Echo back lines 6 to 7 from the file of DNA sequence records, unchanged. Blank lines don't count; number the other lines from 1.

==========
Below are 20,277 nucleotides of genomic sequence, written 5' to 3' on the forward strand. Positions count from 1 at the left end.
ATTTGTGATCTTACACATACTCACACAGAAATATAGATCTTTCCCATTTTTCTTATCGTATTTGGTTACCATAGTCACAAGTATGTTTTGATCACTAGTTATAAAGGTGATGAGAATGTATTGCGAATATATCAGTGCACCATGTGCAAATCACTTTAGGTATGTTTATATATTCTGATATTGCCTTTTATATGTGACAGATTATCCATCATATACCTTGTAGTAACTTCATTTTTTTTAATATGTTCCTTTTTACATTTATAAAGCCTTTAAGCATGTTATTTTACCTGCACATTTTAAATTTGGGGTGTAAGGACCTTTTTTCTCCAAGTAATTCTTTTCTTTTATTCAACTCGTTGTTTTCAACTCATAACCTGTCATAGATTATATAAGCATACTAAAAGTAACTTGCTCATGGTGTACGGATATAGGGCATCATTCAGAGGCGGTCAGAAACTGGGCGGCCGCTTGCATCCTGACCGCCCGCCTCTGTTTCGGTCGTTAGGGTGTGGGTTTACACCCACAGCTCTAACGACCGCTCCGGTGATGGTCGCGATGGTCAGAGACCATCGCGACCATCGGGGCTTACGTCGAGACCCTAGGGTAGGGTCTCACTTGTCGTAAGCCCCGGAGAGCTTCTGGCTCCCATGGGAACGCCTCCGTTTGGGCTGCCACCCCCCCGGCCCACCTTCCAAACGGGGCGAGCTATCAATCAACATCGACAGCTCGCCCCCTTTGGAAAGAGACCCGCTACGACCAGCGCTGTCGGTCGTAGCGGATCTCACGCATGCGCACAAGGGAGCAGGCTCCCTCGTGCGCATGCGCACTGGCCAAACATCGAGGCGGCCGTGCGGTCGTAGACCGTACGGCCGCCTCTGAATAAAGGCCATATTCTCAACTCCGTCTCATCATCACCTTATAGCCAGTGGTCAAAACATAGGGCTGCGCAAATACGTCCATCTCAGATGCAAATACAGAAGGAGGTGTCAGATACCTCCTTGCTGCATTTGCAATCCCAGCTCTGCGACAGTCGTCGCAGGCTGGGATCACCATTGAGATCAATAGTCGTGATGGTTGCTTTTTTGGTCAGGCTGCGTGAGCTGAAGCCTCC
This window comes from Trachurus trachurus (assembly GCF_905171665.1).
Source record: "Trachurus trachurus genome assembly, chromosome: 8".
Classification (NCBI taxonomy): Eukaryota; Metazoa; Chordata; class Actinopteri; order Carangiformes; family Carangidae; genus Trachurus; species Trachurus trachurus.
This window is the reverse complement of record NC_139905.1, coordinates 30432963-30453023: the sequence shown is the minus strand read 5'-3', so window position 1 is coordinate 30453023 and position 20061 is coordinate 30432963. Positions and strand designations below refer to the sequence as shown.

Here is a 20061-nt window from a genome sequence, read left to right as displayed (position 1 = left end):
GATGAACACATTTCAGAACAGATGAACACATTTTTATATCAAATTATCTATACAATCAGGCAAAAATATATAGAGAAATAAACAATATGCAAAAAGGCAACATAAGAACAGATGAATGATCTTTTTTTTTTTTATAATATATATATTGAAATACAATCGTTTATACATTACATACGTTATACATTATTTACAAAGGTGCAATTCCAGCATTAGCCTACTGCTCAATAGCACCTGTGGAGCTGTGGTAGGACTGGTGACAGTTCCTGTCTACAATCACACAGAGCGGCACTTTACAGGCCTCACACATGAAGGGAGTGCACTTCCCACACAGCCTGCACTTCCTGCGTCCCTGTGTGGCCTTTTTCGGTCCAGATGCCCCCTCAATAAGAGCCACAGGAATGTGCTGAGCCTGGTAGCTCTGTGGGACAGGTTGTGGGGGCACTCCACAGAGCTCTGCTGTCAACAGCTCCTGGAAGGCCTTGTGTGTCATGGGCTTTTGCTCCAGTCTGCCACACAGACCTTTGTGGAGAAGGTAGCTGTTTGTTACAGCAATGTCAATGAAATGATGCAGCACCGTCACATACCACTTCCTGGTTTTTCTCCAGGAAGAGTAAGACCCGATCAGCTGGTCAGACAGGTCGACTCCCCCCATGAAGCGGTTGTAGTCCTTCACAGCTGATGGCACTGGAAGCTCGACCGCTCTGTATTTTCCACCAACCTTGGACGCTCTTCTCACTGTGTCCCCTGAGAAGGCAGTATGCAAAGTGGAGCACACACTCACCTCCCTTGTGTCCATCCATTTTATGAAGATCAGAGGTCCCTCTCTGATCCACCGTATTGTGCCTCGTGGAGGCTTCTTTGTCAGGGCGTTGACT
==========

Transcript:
This window is the reverse complement of record NC_139905.1, coordinates 30432963-30453023: the sequence shown is the minus strand read 5'-3', so window position 1 is coordinate 30453023 and position 20061 is coordinate 30432963. Positions and strand designations below refer to the sequence as shown.

Here is a 20061-nt window from a genome sequence, read left to right as displayed (position 1 = left end):